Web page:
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School is presented our children as a competition! Itís not even designed to teach our children to think or to help them develop. Because it is age and outcome based it is designed to just measure what some think our children should already know at certain ages and stages and to judge them on their mistakes. They have to keep the standards low as the system is under-funded and under-resourced and falling apart. Those that crave a higher level of achievement and want higher standards are always seeking out more appropriate learning environments. Thatís why so many parents look for schools that are achieving highly so that their children can fit as they want to enjoy their schooling and to compete.

Opportunities for higher level educational opportunities and career opportunities are provided on the basis of highest test marks get in first, and there isnít a lot to go around. Students need to know exactly where they are in the school and the state so that they can have a clear picture of their performance and so that they know what they need to do to be competitive. It is also a fact that in some instances students marks are scaled and moderated to the marks that the students from the school gained in the test. So if you are in a school that doesnít have a lot of high achieving students, it is not going to be in your kids best interest.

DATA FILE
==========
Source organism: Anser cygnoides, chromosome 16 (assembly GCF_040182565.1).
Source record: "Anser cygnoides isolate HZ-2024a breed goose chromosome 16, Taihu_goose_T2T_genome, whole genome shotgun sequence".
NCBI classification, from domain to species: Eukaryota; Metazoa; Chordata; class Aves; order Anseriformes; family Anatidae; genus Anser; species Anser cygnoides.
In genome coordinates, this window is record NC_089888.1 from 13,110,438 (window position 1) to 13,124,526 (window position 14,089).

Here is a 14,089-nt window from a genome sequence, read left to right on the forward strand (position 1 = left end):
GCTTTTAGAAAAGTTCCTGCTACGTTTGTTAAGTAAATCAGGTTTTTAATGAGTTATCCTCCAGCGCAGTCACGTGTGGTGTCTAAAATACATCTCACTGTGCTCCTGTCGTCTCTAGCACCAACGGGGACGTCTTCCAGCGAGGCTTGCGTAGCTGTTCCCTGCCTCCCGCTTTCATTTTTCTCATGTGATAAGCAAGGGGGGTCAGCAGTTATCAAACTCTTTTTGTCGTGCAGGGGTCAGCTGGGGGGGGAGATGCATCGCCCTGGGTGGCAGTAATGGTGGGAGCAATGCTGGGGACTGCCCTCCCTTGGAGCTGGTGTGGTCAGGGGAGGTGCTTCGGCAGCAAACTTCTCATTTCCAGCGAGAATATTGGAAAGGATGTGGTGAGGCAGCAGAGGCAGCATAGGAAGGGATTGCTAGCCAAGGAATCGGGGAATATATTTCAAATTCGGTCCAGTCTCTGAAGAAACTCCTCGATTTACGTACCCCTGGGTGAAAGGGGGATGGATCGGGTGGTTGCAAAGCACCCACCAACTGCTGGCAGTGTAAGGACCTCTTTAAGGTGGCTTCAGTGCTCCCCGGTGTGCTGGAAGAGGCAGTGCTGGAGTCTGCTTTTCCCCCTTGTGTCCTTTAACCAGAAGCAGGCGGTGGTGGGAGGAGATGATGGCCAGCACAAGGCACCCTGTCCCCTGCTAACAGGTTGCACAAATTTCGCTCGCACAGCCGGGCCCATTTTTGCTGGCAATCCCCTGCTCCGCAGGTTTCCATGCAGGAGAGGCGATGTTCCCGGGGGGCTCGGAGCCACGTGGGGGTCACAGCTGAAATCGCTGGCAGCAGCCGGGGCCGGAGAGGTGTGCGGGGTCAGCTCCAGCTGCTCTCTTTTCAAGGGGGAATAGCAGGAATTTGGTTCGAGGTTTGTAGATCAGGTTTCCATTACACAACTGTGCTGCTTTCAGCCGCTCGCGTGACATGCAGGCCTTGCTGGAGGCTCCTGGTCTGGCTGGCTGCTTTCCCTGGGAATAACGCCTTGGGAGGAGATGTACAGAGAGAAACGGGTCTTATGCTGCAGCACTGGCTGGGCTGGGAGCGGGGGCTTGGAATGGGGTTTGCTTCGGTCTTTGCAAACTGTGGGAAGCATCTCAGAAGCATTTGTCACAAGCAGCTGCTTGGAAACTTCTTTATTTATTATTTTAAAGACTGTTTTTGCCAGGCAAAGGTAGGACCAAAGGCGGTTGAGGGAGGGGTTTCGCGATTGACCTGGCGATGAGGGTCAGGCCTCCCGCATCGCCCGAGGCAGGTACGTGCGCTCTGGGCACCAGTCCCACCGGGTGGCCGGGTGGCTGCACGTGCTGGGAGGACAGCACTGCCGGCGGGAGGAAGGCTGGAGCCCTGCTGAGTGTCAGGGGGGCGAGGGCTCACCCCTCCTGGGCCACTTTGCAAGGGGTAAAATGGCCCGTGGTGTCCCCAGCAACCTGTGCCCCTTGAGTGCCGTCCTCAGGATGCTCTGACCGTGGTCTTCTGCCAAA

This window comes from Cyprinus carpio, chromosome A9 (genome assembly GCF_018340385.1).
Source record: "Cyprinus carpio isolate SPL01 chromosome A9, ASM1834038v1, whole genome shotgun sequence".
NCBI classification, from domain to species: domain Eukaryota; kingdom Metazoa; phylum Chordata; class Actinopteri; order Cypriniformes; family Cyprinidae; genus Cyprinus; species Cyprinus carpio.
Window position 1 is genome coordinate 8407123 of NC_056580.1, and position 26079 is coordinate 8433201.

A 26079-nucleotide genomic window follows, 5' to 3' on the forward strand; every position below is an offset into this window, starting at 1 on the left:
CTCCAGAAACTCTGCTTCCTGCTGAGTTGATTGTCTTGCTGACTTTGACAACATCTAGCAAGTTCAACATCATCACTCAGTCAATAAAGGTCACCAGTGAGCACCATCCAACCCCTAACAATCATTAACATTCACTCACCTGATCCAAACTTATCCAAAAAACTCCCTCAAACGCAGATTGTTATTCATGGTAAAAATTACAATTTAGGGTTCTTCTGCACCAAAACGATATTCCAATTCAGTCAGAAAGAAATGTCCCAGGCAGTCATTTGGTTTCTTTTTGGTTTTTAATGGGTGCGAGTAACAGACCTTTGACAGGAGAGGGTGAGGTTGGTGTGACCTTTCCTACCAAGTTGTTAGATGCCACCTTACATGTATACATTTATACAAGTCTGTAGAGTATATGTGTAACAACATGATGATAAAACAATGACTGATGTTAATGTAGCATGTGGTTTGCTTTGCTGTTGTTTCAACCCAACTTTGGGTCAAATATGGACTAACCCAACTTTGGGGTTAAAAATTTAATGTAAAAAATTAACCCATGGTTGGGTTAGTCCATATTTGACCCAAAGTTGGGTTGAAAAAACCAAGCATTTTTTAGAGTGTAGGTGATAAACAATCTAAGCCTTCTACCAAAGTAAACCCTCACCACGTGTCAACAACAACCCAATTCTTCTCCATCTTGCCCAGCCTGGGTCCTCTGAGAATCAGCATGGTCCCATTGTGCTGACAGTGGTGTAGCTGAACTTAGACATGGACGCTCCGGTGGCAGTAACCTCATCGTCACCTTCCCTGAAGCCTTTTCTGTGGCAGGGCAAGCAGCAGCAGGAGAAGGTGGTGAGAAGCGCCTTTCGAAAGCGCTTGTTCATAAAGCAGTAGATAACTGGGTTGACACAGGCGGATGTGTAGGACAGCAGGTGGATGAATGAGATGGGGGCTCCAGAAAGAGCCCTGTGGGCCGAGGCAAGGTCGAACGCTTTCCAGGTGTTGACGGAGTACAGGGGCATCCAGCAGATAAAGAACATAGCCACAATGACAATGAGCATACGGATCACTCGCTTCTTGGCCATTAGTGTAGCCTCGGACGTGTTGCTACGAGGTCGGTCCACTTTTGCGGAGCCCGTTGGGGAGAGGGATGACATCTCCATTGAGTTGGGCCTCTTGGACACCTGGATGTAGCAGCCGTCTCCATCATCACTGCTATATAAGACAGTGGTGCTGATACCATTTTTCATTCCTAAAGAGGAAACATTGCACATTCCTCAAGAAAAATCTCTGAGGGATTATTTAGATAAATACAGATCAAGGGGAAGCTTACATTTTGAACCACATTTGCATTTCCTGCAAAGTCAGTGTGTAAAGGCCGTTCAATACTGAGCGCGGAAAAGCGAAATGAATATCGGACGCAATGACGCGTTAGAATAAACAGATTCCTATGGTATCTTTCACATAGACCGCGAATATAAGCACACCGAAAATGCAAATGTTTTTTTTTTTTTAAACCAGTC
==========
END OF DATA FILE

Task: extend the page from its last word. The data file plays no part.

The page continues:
The Department of Education believes that coaching or tutoring doesnít really make much of a difference to a childís ability. They also say that the teachers and schools donít really make a difference to a child achievements. They tell us that it is the childís home environment and social standing that is the defining factor. Therefore it seems that schools are functioning only as child minding centres, and too many are failing even at that.

What our children need are high quality, well funded and resourced schools that are open and transparant so that everybody knows where they stand.